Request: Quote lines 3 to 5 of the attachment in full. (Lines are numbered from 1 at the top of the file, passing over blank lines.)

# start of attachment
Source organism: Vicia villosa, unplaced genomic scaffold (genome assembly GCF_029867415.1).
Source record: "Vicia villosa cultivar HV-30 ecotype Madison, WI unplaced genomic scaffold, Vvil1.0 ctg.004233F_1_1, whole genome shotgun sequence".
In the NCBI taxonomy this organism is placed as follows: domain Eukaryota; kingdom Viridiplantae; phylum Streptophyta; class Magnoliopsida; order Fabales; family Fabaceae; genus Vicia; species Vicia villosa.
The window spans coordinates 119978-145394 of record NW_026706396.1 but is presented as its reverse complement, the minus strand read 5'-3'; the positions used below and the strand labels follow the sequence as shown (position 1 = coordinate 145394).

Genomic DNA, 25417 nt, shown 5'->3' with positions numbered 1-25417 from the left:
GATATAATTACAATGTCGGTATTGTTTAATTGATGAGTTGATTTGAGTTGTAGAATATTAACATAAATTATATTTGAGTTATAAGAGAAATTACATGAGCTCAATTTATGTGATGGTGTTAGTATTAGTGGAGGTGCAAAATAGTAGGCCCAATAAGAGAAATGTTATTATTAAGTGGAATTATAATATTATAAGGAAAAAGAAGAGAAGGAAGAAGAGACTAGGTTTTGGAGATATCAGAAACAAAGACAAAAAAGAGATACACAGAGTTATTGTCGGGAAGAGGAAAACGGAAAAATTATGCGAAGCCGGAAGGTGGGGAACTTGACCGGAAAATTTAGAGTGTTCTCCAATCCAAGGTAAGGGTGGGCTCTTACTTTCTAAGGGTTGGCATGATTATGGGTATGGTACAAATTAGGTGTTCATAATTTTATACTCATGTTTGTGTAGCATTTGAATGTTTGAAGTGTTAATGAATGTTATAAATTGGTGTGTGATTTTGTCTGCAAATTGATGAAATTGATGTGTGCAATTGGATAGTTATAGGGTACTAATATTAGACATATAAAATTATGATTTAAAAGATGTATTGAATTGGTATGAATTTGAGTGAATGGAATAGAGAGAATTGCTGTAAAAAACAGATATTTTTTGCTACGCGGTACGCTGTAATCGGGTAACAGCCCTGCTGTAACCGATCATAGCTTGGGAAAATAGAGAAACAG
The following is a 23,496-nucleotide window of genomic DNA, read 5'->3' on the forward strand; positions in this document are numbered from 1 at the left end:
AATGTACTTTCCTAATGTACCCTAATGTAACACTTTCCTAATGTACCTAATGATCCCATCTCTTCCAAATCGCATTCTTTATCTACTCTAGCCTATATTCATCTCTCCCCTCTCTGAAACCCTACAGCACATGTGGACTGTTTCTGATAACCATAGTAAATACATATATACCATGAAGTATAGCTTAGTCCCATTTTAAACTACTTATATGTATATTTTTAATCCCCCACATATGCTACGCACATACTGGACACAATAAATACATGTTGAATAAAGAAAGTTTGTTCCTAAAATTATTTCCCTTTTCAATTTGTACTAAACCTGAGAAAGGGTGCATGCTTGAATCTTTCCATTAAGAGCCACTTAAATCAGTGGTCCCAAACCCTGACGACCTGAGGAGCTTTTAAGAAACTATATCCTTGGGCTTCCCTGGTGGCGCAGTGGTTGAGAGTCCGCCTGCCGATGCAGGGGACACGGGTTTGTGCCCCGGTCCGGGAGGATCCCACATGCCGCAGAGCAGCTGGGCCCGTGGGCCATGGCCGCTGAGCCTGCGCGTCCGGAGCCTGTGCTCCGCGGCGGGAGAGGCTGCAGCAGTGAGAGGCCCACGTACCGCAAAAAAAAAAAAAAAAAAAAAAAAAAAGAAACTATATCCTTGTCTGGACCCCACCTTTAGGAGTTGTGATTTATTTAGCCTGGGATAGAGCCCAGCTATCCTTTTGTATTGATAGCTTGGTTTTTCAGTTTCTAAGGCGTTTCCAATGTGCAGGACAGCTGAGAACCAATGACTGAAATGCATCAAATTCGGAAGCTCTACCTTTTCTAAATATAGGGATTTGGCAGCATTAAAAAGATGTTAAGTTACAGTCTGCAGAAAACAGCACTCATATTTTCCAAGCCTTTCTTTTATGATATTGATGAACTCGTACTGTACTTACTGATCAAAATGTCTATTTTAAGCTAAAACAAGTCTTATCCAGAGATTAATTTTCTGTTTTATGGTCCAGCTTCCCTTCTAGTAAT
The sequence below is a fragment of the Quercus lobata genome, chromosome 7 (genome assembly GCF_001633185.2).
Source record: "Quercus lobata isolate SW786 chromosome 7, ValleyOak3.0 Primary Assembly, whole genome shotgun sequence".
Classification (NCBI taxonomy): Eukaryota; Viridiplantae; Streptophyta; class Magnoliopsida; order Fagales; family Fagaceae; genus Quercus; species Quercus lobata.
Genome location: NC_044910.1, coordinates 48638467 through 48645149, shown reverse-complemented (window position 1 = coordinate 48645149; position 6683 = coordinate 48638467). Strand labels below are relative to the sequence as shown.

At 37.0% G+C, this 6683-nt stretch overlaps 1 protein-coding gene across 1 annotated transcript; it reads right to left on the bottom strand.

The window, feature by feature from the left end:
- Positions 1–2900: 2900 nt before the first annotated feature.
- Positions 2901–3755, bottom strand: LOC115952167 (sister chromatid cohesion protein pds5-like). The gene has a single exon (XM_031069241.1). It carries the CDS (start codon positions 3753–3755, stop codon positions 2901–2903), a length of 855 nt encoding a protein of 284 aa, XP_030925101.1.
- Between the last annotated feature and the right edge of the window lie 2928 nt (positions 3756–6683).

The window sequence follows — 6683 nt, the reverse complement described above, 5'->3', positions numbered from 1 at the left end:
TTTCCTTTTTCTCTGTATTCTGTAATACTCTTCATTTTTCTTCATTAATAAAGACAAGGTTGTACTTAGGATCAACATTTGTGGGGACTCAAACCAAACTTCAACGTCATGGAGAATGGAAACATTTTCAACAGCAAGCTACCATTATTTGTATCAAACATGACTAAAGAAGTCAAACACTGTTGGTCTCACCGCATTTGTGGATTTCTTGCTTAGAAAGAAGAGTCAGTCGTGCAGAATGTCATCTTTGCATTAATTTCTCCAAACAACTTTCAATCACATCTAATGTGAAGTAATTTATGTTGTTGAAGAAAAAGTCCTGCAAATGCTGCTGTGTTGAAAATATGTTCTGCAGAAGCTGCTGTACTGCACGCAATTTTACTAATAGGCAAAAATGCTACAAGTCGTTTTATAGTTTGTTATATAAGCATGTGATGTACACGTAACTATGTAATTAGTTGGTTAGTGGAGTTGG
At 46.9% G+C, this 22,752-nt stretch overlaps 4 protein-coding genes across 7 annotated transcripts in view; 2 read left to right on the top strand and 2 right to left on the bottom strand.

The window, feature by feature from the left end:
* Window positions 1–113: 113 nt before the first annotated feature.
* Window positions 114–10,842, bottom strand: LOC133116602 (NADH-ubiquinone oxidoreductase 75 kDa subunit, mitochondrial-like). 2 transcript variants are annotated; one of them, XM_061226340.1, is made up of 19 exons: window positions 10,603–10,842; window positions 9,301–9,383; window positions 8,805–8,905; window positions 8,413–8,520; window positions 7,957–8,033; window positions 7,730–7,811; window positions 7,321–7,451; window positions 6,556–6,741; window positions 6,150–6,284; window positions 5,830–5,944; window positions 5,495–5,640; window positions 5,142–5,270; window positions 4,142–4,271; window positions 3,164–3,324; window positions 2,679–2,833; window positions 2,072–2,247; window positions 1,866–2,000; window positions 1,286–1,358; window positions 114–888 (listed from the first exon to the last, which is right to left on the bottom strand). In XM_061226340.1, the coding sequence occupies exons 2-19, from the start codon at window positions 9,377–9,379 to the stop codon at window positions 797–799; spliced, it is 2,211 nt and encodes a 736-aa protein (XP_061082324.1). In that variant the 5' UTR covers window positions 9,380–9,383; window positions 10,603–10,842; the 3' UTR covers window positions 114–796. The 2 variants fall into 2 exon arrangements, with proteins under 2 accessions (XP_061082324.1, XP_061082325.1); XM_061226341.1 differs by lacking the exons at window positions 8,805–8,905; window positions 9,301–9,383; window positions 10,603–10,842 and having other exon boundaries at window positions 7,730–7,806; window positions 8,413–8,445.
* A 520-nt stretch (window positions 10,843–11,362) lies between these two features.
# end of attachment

In the NCBI taxonomy this organism is placed as follows: domain Eukaryota; kingdom Viridiplantae; phylum Streptophyta; class Magnoliopsida; order Fabales; family Fabaceae; genus Vicia; species Vicia villosa.
The window spans coordinates 119978-145394 of record NW_026706396.1 but is presented as its reverse complement, the minus strand read 5'-3'; the positions used below and the strand labels follow the sequence as shown (position 1 = coordinate 145394).

Genomic DNA, 25417 nt, shown 5'->3' with positions numbered 1-25417 from the left: